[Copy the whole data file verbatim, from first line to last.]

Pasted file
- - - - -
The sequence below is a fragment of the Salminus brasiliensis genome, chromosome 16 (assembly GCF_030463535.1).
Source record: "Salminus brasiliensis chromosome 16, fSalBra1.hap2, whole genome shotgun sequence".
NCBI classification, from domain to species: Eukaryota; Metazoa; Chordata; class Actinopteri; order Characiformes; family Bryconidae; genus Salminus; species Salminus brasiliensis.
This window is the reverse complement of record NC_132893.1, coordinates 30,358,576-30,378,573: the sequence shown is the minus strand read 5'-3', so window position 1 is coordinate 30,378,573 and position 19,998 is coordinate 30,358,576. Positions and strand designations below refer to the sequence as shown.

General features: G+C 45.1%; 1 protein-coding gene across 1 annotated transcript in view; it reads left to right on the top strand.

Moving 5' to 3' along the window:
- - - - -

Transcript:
The sequence below is a fragment of the Salminus brasiliensis genome, chromosome 16 (assembly GCF_030463535.1).
Source record: "Salminus brasiliensis chromosome 16, fSalBra1.hap2, whole genome shotgun sequence".
NCBI classification, from domain to species: Eukaryota; Metazoa; Chordata; class Actinopteri; order Characiformes; family Bryconidae; genus Salminus; species Salminus brasiliensis.
This window is the reverse complement of record NC_132893.1, coordinates 30,358,576-30,378,573: the sequence shown is the minus strand read 5'-3', so window position 1 is coordinate 30,378,573 and position 19,998 is coordinate 30,358,576. Positions and strand designations below refer to the sequence as shown.

General features: G+C 45.1%; 1 protein-coding gene across 1 annotated transcript in view; it reads left to right on the top strand.

Moving 5' to 3' along the window: